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Susumu Yokota
Lo Recordings

Album artwork often serves as a symbol, pointing to and participating in the reality of the work at hand. And, indeed, the recent effort from Susumu Yokota, a sculptor who channels gushing ambient currents into steady, controlled canals of soothing calm, is adorned with artwork of just such a character: its pure white backdrop harbors a Polaroid of a painting, itself likely a duplicate, of two Victorian youths with creamy complexions, cranberry red lips, and long ropes of hair, decorated with yellow flower petals. As though itself an offspring of such artwork, Symbol harbors samples — duplicates, if you would — from the likes of Debussy, Mahler, Ravel, and Beethoven, then sprays them with layers of jitterbugging beats and iridescent textures, and rearranges each into vivacious tempos and sprightly moods.

The album is formal, yet fun, with a limber, baroque air bristling about its every movement. Perhaps at no better a place is this evident than in the opener, "Long Long Silk Bridge," when beats splash and pop like rainbow-colored soap bubbles and the voluptuous voice of Meredith Monk soars through Mahler's majestic symphony arrangement like a bird hovering atop the treetops of a thick forest. Similarly, on the ensuing "Purple Rose Minuet," jubilant, lilting strings are treated with a steely, somewhat dissonant clamor of percussion, trickling beads of piano, and the exultant chants of an Arabic singer. The Eastern influence in the percussion and melodies affords the album a distinctive rooting, especially on "Traveler in the Wonderland," with its snake-charmer melody, but Yokota diverges from this route soon thereafter.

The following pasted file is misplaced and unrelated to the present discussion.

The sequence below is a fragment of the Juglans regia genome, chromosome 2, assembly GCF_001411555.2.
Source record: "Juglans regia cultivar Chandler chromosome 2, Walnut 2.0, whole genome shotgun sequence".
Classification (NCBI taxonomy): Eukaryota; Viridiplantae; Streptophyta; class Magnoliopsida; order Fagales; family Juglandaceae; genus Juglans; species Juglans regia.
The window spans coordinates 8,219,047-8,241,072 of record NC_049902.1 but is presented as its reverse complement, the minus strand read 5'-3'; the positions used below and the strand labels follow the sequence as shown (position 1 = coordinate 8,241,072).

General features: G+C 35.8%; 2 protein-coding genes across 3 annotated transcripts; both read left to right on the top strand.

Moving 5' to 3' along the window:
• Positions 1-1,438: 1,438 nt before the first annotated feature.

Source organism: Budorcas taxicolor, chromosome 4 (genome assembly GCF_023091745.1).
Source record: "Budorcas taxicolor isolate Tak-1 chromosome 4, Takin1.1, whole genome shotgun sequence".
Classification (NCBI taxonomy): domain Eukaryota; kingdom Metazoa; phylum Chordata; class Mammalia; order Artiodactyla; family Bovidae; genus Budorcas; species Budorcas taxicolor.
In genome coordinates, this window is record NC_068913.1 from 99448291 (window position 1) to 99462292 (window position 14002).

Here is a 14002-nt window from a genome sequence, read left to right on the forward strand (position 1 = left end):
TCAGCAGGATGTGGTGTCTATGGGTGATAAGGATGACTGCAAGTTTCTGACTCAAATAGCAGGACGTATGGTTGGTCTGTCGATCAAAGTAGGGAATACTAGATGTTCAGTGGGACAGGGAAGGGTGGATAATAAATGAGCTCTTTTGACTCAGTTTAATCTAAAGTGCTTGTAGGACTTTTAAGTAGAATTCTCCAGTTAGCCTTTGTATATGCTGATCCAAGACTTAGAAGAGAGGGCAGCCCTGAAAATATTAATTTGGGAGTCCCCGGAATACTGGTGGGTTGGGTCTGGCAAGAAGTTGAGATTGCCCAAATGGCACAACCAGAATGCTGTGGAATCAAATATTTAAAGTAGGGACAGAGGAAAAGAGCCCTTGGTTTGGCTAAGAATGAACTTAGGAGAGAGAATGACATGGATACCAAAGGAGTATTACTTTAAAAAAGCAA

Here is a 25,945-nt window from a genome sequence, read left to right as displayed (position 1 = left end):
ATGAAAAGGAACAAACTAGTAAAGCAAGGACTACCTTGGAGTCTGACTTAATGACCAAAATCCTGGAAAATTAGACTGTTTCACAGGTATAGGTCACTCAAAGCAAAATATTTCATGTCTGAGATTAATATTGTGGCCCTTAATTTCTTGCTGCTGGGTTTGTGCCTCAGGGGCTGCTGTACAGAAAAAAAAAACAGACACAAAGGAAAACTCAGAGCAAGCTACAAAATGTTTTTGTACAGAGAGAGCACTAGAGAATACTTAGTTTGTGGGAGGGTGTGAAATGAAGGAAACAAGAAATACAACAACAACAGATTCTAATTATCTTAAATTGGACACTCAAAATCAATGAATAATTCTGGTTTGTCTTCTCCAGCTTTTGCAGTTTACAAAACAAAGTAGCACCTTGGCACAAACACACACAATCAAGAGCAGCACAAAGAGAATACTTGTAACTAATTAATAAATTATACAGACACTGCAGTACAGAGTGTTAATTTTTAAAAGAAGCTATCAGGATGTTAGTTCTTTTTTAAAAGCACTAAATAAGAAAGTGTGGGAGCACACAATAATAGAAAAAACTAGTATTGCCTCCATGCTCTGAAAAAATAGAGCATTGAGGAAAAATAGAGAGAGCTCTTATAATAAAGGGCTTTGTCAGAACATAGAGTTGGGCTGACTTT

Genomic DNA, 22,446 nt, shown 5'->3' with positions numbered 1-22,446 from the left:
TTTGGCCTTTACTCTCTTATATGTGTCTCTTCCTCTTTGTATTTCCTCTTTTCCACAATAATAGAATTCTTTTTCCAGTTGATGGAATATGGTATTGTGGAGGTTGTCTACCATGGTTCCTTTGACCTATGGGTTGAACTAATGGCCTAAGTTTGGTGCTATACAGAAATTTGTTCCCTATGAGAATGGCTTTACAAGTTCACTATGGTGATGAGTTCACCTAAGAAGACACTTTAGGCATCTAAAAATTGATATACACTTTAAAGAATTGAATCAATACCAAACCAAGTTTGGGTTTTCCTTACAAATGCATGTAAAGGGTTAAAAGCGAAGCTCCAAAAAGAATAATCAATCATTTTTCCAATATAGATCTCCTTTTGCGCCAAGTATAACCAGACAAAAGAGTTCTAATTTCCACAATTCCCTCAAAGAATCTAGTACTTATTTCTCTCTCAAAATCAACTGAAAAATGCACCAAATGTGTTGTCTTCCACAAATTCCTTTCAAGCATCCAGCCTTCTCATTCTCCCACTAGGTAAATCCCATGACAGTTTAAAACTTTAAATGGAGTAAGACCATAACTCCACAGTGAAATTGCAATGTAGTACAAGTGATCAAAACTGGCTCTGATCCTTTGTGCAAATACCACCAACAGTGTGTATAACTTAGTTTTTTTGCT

All too often, in fact, compositions are befuddled by New Age bravado. Pieces such as "Song of the Sleeping Forest," "Flaming Love of Destiny," and "Symbol of Life, Love, and Aesthetics" are mired by saccharine string arrangements, and made all the more odious for their exaggerated vocal ruminations. In many moments Yokota is also guilty of leaning on his samples, spewing two or three into the soup of a single song, and brewing something of a sweet, altogether distasteful aroma. More often than not, when these samples are left unaided, which is quite often indeed, the work seems antiquarian and, as a result, out of place in today’s milieu. Like its artwork, Symbol is rife with charming sights rarely seen anymore, but sights to be returned to only every now and again, perhaps when one perfunctory moment too many casts a spell of nostalgia for an age never experienced.

by Max Schaefer

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